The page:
Paliperidone which is the active metabolite of risperidone is one of the new atypical antipsychotics on the market. In controlled clinical studies, it has been observed that paliperidone is effective in decreasing positive and negative symptoms in treatment of schizophrenia. The drug shows therapeutic effect as a central dopamine type-2 (D2) and a serotonin type-2 (5HT2A) receptor antagonist. It has some side effects, because it shows antagonistic effect on adrenergic and histaminergic receptors. In more than 2% of the patients, clinical side effects including tachycardia, abdominal pain, nausea, dry mouth, extrapyramidal symptoms, dizziness, anxiety and somnolence may be observed (5).

In a study conducted by Suzuki et al., paliperidone which is the metabolite of risperidone was reported to be the cause of QT prolongation related with risperidone (6). One of the mechanisms underlying QT prolongation related with antipsychotic drugs is blocking of the ion channels, slowing of depolarization and prolongation of the QRS interval. It is thought that the drugs which block sodium channels during depolarization cause to partial prolongation in QRS and are not related with sudden death in individuals who have no previous cardiac disease (5). In the study of Vigneault et al., it was reported that paliperidone caused to prolongation of QT by way of blockage of the human erther-a-go-go related gene (HERG) which codes a protein related with cardiac potassium (K+) channels and was potentially unsafe in terms of cardiac health (7).

The mechanism of cardiotoxic effects including myocarditis, pericarditis and cardiac effusion related with atypical antipsychotics has not been elucidated fully yet. The main hypothesis is IgE-mediated hypersensitivity reaction. The most important supporter of this hypothesis is presence of peripheral eosinophilia and increased number of eosinophils in the heart muscle on biopsy observed with cardiotoxic effect related with clozapine (8). The other important hypothesis is that clozapine which is an atypical antipsychotic increases the catecholamine level and especially noradrenaline level. The fact that increased noradrenaline is a significant factor in takotsubo cardiomyopathy which is left ventricular dysfunction has been shown as a proof for this hypothesis (9). The other less significant mechanisms include cytochrome P450 1A2 and 1A3 enzyme deficiency, blockage of calcium-dependent ion channels, increased inflammatory cytokine level and decreased selenium level (10). Although the mechanism of cardiac effusion related with atypical antipsychotics has not been elucidated fully for the present time, we think that it probably occurs as a result of interaction of many different mechanisms which are mentioned above based on the clinical data obtained. More comprehensive studies should be conducted in this area.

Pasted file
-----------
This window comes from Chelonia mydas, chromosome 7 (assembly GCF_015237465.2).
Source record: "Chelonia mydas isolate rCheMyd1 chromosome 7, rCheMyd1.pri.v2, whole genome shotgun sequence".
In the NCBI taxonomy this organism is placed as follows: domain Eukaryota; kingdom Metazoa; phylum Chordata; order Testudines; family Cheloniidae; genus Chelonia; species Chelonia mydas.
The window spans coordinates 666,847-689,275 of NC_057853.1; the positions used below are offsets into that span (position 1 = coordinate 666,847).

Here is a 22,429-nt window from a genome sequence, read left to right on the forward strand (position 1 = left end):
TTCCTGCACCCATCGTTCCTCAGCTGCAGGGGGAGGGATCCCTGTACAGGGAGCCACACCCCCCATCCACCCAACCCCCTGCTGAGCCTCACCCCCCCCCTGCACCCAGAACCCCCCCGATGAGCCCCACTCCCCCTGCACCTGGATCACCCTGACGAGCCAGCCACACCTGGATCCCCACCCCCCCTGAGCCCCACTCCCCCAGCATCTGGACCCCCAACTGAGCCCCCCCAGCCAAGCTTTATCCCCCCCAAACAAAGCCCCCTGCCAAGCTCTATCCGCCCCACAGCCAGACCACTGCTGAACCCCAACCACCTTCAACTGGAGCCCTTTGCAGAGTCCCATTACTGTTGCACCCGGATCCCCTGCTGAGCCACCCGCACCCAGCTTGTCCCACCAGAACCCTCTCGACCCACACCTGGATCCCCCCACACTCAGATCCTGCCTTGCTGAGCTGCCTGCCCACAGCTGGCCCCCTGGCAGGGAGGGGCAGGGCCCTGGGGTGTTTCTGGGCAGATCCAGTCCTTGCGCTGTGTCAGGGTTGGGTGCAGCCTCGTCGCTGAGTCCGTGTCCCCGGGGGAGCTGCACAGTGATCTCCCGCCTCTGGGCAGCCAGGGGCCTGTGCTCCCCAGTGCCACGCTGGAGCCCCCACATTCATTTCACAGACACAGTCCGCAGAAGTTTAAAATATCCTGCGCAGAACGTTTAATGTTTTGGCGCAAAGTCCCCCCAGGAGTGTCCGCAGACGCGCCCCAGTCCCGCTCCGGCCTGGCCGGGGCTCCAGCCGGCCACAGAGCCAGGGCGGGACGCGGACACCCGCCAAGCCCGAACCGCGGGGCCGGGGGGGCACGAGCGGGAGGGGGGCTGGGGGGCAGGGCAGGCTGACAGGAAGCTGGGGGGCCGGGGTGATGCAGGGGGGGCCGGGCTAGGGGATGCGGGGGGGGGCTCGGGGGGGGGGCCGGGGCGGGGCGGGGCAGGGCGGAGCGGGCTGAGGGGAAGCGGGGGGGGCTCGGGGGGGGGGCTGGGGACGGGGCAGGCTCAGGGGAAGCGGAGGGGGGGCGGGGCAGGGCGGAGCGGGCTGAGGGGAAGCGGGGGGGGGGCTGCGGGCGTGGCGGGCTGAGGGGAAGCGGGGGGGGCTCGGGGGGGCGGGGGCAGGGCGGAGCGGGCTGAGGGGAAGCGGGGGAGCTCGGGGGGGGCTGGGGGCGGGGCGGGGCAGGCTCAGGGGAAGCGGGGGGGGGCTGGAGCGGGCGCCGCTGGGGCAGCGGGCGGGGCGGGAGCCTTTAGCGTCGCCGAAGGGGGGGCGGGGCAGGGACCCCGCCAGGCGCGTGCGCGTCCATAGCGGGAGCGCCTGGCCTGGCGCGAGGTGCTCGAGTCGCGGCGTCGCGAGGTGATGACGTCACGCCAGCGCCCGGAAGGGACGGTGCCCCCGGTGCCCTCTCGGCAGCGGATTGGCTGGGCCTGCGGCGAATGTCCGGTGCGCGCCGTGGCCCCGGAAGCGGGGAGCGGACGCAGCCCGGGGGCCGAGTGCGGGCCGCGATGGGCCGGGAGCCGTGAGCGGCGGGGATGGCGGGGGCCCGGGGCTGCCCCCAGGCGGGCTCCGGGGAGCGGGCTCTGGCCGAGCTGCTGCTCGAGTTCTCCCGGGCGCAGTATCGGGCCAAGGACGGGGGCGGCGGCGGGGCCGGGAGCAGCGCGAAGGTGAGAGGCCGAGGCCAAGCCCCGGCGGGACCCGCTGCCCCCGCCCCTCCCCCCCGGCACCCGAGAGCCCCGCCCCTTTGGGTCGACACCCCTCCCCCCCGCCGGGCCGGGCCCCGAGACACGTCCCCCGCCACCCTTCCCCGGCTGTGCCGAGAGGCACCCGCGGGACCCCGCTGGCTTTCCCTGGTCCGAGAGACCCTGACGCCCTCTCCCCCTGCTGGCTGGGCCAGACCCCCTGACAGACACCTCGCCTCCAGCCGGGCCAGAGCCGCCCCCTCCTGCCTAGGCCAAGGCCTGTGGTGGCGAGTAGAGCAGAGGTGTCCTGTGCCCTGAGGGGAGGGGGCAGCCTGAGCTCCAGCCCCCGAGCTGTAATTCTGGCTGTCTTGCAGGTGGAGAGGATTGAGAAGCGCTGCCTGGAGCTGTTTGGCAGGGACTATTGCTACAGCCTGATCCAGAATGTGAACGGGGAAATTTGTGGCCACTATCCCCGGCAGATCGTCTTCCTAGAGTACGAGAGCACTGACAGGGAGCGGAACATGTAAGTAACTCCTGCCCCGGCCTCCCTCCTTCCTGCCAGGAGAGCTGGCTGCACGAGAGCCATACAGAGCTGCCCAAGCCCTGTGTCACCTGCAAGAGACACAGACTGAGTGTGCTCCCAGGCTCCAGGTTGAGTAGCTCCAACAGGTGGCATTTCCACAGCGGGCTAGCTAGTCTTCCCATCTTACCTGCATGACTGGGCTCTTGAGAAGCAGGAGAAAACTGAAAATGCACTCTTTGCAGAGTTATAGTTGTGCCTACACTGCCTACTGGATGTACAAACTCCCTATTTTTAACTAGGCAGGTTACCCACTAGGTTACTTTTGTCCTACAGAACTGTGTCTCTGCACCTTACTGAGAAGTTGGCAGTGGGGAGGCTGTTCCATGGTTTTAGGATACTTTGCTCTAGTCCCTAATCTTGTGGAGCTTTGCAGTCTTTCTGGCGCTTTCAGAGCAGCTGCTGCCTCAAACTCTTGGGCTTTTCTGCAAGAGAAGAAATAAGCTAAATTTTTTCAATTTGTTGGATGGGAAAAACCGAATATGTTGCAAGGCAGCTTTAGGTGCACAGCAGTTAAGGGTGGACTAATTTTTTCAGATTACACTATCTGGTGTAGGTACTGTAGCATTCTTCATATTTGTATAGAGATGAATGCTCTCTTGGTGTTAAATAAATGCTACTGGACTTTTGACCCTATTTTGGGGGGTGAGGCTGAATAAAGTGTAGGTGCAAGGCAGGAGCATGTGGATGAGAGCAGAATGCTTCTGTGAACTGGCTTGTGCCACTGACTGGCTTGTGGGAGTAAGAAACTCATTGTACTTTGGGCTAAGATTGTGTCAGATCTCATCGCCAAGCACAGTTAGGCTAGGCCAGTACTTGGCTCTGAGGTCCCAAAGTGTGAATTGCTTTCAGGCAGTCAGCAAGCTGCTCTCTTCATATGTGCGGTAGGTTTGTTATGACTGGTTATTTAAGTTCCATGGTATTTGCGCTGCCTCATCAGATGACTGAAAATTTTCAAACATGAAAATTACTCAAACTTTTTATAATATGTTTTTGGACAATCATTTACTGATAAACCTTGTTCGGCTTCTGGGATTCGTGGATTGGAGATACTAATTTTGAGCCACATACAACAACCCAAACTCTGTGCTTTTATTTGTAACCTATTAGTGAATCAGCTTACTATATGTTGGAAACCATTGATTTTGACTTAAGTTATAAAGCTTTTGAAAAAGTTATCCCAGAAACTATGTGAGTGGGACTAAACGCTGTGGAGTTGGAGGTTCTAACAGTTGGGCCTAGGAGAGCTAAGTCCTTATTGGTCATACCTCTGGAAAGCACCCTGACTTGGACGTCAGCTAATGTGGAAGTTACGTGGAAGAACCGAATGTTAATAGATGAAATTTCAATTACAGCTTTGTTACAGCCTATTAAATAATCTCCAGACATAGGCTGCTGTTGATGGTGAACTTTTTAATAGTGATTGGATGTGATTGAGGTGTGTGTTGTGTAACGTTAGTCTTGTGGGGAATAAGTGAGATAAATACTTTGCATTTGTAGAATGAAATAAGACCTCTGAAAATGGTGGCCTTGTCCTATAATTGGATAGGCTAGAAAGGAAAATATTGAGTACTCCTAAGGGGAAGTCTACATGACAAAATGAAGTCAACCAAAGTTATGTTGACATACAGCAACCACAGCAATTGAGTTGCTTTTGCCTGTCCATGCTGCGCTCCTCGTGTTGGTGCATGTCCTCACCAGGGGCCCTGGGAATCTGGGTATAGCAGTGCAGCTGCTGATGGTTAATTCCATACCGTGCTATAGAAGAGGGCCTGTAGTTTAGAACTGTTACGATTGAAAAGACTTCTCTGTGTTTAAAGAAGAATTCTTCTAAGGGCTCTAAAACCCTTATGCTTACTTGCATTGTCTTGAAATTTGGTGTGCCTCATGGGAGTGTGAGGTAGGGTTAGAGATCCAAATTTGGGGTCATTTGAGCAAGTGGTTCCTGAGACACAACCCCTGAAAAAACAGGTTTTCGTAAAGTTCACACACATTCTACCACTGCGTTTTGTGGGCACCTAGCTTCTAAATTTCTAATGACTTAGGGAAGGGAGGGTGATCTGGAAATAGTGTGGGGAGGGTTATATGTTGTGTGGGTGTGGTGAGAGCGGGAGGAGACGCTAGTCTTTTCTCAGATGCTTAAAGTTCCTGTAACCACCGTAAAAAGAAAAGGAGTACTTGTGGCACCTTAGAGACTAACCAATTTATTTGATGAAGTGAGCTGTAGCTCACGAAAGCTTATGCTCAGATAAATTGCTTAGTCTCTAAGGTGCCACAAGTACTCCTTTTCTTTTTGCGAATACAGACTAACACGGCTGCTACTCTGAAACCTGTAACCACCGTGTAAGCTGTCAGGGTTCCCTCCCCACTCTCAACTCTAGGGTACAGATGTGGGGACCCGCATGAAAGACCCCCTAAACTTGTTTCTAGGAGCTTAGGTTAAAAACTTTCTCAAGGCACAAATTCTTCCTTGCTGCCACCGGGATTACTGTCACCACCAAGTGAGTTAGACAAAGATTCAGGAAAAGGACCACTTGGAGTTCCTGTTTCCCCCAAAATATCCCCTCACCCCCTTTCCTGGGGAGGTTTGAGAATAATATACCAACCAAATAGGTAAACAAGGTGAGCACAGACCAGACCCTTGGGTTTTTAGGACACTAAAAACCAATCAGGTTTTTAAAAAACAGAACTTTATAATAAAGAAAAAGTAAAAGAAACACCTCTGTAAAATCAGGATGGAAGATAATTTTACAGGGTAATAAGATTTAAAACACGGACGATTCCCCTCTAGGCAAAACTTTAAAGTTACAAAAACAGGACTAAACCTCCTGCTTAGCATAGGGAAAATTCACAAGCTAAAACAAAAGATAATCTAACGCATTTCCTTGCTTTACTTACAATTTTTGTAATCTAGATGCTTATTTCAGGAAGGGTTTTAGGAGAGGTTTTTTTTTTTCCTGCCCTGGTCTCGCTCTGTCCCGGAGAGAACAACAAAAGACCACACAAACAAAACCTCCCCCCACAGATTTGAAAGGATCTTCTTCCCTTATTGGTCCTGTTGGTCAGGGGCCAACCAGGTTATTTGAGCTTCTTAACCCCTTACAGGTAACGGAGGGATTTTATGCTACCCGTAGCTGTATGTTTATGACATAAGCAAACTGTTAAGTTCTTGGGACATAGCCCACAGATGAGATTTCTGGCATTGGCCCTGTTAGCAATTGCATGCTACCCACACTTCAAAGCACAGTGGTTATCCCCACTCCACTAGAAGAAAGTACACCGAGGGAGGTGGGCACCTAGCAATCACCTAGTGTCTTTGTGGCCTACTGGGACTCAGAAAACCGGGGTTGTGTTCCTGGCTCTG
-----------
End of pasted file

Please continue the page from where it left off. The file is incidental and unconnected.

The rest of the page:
The reasons which suggested that cardiac tamponade in this patient could be related with paliperidone included lack of a history of use of additional drug or lack of a history of any comorbidity, lack of cardiac or metabolic problems or risk factors, improvement of the clinical picture with discontinuation of the drug and no recurrence of effusion with use of a different drug.

A case of pericardial tamponade probably related with use of paliperidone has been presented for the first time in the literature. According to the adverse drug reaction (ADR) assessment test performed in this patient, the possibility that the advers drug reaction occurred in relation with paliperidone was in the “probable” category by Naranjo’s ADR probability score. Although the level of the possibility of pericardial effusion related with paliperidone is not known for the present time, one should be careful in terms of cardiovascular and cardiometabolic health especially in patients for whom outpatient treatment is planned because of a high risk of life threat.


Conflict of Interest: The authors reported no conflict of interest related to this article.

Çıkar Çatışması: Yazarlar bu makale ile ilgili olarak herhangi bir çıkar çatışması bildirmemişlerdir.


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Articles from Archives of Neuropsychiatry are provided here courtesy of Turkish Neuropsychiatric Society